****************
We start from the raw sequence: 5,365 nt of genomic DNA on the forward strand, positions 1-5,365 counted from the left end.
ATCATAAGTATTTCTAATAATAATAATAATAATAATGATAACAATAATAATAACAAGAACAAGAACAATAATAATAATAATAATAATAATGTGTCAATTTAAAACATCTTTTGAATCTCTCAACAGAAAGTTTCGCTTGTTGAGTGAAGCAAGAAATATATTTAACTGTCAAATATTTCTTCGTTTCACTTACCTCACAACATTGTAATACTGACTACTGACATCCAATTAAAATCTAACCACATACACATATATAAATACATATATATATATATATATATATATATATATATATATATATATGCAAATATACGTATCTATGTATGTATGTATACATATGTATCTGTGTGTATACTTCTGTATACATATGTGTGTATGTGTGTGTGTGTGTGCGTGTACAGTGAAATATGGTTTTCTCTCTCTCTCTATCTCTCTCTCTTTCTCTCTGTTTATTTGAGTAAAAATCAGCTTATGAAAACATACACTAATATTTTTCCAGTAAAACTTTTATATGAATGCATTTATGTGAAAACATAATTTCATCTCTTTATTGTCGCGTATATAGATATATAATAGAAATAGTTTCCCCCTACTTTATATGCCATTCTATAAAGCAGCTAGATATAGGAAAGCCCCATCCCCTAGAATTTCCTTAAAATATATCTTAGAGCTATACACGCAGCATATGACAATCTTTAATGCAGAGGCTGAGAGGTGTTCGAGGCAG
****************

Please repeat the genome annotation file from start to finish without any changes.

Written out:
We start from the raw sequence: 5,365 nt of genomic DNA on the forward strand, positions 1-5,365 counted from the left end.
ATCATAAGTATTTCTAATAATAATAATAATAATAATGATAACAATAATAATAACAAGAACAAGAACAATAATAATAATAATAATAATAATGTGTCAATTTAAAACATCTTTTGAATCTCTCAACAGAAAGTTTCGCTTGTTGAGTGAAGCAAGAAATATATTTAACTGTCAAATATTTCTTCGTTTCACTTACCTCACAACATTGTAATACTGACTACTGACATCCAATTAAAATCTAACCACATACACATATATAAATACATATATATATATATATATATATATATATATATATATATATATGCAAATATACGTATCTATGTATGTATGTATACATATGTATCTGTGTGTATACTTCTGTATACATATGTGTGTATGTGTGTGTGTGTGTGCGTGTACAGTGAAATATGGTTTTCTCTCTCTCTCTATCTCTCTCTCTTTCTCTCTGTTTATTTGAGTAAAAATCAGCTTATGAAAACATACACTAATATTTTTCCAGTAAAACTTTTATATGAATGCATTTATGTGAAAACATAATTTCATCTCTTTATTGTCGCGTATATAGATATATAATAGAAATAGTTTCCCCCTACTTTATATGCCATTCTATAAAGCAGCTAGATATAGGAAAGCCCCATCCCCTAGAATTTCCTTAAAATATATCTTAGAGCTATACACGCAGCATATGACAATCTTTAATGCAGAGGCTGAGAGGTGTTCGAGGCAG